You will most likely want to use a combination of web scraping tools to collect your target data together with analytics tools which can help you derive insights. You will want to use data collection tools specifically geared towards your needs such as a search engine crawler if search trends are where you think your biggest opportunities lie, for example. How you present the data is also essential. The right visualization techniques can help you reach the insights you need at a glance. The wrong one can create further chaos and won’t help find the connections you are looking for.
Pro tip: You will most likely want to use a combination of online data collection tools to collect your target data together with analytics tools which can help you derive insights.
THREE: Draw insights from the data
Once you get the data you need, you can use analytics tools to help you identify patterns, connections, and trends. For example, if you realize that certain keywords are trending with your target audience you can work to add these to your relevant web content.
The insights you get will help you create an action plan based on accurate and up-to-date data.
FOUR: Monitor, measure, repeat
Once you reach a conclusion, decide what actions you want to take based on your data-driven insights (maybe products with free shipping sell best, for example, and you want to offer this on certain products and see the effects this has on sales). But this is of course not the end of the road. This process should run in a loop enabling you to continuously improve your business processes. Monitor your improved strategies and measure again to confirm the success or failure of your strategy. Then repeat the process with all other business units.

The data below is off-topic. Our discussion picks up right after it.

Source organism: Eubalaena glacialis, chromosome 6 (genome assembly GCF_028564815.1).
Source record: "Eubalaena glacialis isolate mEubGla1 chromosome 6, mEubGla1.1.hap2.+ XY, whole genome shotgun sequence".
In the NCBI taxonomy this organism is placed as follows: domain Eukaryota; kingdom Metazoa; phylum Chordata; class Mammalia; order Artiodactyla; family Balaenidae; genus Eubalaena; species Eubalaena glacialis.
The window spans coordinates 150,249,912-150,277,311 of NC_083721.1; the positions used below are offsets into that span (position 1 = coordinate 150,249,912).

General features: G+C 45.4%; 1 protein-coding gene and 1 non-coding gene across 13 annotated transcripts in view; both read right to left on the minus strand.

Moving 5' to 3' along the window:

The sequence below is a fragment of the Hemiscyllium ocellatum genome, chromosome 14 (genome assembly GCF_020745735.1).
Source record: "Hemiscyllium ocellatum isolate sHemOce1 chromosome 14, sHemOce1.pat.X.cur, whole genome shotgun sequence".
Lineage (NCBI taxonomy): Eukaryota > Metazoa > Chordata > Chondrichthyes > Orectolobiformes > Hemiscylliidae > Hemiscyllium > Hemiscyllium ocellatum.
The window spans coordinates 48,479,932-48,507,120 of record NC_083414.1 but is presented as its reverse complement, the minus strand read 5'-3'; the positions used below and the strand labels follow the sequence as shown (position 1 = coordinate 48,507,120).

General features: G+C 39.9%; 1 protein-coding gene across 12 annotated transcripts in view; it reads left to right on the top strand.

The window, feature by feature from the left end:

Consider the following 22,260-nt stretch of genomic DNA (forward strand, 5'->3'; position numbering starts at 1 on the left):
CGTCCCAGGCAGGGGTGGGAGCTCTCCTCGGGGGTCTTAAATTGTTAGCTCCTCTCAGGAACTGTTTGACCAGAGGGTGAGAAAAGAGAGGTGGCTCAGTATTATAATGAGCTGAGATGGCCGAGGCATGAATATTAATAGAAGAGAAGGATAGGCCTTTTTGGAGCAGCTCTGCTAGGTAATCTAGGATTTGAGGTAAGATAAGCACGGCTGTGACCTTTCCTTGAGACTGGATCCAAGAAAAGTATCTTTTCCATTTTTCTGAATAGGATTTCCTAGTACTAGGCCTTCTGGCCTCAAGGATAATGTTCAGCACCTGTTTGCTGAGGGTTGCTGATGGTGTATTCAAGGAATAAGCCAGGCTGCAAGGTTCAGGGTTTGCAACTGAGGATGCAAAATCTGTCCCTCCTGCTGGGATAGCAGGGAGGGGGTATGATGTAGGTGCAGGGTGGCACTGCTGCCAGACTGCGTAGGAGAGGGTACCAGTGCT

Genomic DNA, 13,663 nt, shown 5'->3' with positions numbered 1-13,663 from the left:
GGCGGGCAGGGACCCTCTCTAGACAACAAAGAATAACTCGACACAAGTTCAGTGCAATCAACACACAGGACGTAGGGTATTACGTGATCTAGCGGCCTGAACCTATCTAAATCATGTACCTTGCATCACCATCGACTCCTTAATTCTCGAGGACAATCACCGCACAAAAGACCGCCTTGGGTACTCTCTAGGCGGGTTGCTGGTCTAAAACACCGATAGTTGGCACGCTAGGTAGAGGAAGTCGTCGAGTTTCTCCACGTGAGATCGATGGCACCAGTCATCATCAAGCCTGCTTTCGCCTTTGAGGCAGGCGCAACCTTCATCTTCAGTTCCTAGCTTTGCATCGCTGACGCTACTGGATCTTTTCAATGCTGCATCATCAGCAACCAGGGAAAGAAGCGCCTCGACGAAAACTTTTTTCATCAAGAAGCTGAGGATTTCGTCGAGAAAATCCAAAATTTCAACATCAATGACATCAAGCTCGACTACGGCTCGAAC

This is the best way to incrementally build a data-driven company.
3 things to consider for better data-based decision making
It is easy to get overwhelmed or act based on predetermined bias when working with data. The problem is that these kinds of mistakes lead to inaccurate data and ultimately negatively affect the outcomes of your strategy. Here are three things you should take into consideration when navigating a company based on data:
Look out for biases
Sometimes we see the things we want to see. This is one of the great challenges of data analytics. Adopting a data-driven culture means that data is accessible to the right people enabling them to make better-informed decisions. You can eliminate biases by cross-referencing data from different sources or by collecting data via a wide variety of peers, and devices as well as from different GEOs when that does not conflict with your goals.
Gather data from the get-go
Most companies wait until they have a perfect business/product/marketing strategy in place before they begin collecting data. While this is usually more true for larger companies, smaller businesses and startups tend to be more flexible. You should use this agility to reap the benefits of data collection from the very beginning. For example, a startup that begins its product-to-market strategy using data will be able to find a product-market-fit by first conducting accurate market research using data (where is audience interest? What are competitors offering? etc).
Set measurable and attainable goals
Many businesses can get very excited about being able to collect large amounts of data which can lead them to strategic insights and business success. But many businesses have been destroyed by over-ambitious projects, for example crawling all target audience profiles on social media. I recommend that you decide which goals you would like to achieve and divide them into more bite-size portions. For example, which women’s shoe posts have the most engagement (likes/comments) in Paris. That will make it easier to understand where current interest may lie in this GEO and you can take concrete actions right away (for example run an ad campaign tailored to your newly discovered target audience).
Summing it up
Creating a data-driven company culture has its challenges. These may surface both in the form of resistance from colleagues as well as the difficulty of sourcing, analyzing, and maintaining a data-driven business machine. But despite these hurdles, building a company that thrives on data is an integral part of knowing your audience, knowing your competition, and the landscape within which you operate. Making high-quality data collection a business imperative for the coming year can give you the market advantage you have been looking for.